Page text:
2. Apples are good. They're filling, they're easy to find, they take a long time to eat, and the good ones are really good. So good that on more than one occasion, I had two in one day. The bad ones, however, are disappointing. I was 'caught' a couple of times where I had to grab an apple at the airport or accept the apple being served on-site during a workshop, and I didn't finish either one. Oops.
3. Habits are difficult to make and/or break. The formality of a 'challenge' is great at the beginning, tiresome later on. For me, this pertains to nearly all areas of my life. Avoid processed foods? Great for a week or two... not so great after that. Exercise every day? Great for a week or two... and then no so much. Drink 64 oz. of water? Great for a week or two... and then.... well, you get the idea.
4. Walking Lucy every day seemed to be 'easier' because she was counting on Eric (or both of us when I was at home). A-ha! Lesson learned: Having accountability helps... if someone were depending on me to eat those apples, perhaps I wouldn't have missed here and there quite so much. I'm not so good at being accountable to only myself. Interesting.
5. I'm tempted to try a 15 Day Challenge the next time around. 30 days seemed a bit long... but is 15 days enough?
6. In the midst of my 30 Day Challenge, I also accepted a 100 Day Challenge (The Burpee Challenge, which goes like this: Day one: complete one burpee; day two: complete two burpees... all the way to 100). I'm on Day 10 and still going strong. I think that's because there's accountability to this challenge (a Facebook page where you must 'report out' every day) and a competition (some of you know what competition does for me).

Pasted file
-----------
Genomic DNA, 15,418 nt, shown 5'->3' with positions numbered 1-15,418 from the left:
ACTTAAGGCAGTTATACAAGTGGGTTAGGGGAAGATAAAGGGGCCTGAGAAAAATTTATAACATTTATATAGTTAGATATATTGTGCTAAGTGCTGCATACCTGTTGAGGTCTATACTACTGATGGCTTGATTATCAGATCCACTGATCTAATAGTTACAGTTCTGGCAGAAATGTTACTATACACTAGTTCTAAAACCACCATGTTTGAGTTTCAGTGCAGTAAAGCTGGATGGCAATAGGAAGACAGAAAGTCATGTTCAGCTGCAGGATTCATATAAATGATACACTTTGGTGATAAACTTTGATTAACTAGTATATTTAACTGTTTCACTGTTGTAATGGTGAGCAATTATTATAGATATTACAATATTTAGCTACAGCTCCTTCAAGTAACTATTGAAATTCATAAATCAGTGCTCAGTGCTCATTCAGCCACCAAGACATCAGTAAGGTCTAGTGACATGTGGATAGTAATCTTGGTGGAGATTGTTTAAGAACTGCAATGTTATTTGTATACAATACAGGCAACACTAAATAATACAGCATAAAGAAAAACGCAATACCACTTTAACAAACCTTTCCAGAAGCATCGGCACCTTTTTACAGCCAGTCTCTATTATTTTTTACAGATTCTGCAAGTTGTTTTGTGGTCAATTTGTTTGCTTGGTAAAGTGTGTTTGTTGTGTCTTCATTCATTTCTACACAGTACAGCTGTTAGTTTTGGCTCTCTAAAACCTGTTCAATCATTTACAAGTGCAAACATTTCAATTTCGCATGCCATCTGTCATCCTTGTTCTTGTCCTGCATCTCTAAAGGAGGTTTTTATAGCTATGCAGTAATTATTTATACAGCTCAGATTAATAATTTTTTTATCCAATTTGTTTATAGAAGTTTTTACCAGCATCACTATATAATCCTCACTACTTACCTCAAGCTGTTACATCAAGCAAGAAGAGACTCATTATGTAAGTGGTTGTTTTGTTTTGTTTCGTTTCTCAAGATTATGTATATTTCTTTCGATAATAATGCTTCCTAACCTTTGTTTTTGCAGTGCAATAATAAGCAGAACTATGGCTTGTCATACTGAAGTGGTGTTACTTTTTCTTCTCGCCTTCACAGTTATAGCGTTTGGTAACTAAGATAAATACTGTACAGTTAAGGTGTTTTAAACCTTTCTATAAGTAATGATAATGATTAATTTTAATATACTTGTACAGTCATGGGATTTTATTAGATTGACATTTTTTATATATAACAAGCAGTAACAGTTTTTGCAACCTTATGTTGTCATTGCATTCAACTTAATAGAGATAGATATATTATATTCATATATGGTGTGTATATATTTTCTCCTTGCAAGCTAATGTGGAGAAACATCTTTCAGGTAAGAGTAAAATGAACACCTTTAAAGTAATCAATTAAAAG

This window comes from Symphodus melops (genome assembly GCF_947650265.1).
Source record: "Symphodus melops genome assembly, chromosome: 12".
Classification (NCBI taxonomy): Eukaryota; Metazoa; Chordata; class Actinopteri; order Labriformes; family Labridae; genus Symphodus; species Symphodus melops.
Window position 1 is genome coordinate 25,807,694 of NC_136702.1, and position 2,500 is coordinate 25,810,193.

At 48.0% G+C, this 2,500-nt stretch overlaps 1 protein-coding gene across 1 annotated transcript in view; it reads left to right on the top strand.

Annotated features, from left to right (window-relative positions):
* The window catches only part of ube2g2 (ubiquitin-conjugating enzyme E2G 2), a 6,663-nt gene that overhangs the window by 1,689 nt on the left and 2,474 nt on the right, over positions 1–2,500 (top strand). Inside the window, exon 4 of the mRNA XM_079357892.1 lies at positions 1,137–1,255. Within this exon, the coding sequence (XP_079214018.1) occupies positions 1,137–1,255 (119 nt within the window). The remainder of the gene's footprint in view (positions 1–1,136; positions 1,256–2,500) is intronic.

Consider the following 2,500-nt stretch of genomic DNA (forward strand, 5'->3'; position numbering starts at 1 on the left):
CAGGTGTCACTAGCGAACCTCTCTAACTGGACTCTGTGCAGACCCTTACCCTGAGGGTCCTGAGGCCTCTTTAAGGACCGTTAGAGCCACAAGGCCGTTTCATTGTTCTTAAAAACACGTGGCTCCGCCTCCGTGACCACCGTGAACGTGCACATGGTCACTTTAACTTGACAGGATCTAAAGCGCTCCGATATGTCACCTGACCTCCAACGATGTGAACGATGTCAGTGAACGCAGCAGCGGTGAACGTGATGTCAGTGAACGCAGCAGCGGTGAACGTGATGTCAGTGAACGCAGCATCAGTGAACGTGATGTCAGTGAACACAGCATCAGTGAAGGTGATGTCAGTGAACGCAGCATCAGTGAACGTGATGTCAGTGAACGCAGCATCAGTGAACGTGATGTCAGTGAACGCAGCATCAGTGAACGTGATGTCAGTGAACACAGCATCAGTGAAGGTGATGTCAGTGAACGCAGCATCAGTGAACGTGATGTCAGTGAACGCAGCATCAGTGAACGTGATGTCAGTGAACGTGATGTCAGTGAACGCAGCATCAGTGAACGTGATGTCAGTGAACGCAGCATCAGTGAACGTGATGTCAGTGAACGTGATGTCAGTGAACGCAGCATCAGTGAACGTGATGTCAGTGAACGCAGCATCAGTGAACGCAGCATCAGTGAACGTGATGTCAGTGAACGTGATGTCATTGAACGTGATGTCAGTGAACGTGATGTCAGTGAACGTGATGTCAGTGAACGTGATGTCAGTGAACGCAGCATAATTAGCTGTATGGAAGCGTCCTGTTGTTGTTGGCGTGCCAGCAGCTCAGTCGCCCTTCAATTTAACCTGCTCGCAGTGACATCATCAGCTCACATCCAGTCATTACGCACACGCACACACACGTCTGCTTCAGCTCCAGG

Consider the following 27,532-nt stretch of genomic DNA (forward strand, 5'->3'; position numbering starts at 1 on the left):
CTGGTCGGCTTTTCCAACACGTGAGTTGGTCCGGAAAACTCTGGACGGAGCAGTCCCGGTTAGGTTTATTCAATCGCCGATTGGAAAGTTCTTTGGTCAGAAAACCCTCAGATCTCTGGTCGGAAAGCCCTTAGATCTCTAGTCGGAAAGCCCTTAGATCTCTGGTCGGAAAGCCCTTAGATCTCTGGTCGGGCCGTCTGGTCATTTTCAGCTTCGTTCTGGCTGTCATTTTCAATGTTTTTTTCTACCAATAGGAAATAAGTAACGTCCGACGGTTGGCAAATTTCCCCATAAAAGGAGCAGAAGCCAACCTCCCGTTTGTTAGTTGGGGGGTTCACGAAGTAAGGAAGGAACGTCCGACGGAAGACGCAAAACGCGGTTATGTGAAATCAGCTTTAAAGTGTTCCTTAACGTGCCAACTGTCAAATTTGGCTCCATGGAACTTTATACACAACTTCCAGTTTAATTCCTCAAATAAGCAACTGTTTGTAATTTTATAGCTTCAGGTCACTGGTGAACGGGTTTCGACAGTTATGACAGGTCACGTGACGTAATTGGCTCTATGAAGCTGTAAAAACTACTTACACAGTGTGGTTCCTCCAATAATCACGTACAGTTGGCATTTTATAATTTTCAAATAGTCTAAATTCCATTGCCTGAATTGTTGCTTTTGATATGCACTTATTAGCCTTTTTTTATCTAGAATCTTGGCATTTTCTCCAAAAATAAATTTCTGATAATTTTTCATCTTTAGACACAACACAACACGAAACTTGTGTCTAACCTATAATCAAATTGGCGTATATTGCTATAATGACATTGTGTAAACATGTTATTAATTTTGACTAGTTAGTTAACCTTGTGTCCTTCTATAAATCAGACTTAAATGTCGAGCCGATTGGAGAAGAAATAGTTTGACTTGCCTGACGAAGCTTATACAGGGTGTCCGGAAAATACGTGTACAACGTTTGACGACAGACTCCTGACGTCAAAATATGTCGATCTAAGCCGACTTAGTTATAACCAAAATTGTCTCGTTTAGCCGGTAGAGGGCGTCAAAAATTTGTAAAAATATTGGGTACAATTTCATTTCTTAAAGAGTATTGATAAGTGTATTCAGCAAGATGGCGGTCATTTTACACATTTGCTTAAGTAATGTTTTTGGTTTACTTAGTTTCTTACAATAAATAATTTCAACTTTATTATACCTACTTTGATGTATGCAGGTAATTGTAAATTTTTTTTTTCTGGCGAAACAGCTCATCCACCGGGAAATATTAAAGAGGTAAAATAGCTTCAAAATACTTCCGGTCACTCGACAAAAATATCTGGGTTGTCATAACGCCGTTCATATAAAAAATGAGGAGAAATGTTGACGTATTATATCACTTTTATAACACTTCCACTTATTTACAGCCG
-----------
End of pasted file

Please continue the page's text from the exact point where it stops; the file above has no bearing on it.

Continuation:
So there you have it... Maybe what I've discovered is that, for me, I need someone to depend on me, accountability, and competition...
Or maybe I need to change my mindset so I think of my 30 days more like this:
I'm writing this on the plane, with a glass of wine on tray table, attempting to regain my composure after boarding tonight's flight.
So all this week I bragged and bragged about how I fit six days of 'stuff' into one carry-on suitcase. Yay, me!!! On the flight out, said carry-on slid easily into the overhead bin and as I cozied into my seat, I was beaming with pride. Go me!
Today, however, was a different story. Keep in mind that I did not buy one stinkin' thing this week and yet, my 'stuff' somehow expanded. I knew my bag was overstuffed (I think it has to do with what I wearing on the way out (jeans, sweater, clunky shoes) and what I'm wearing now (simple dress and flats)), but it closed. Without the expander section. Phew.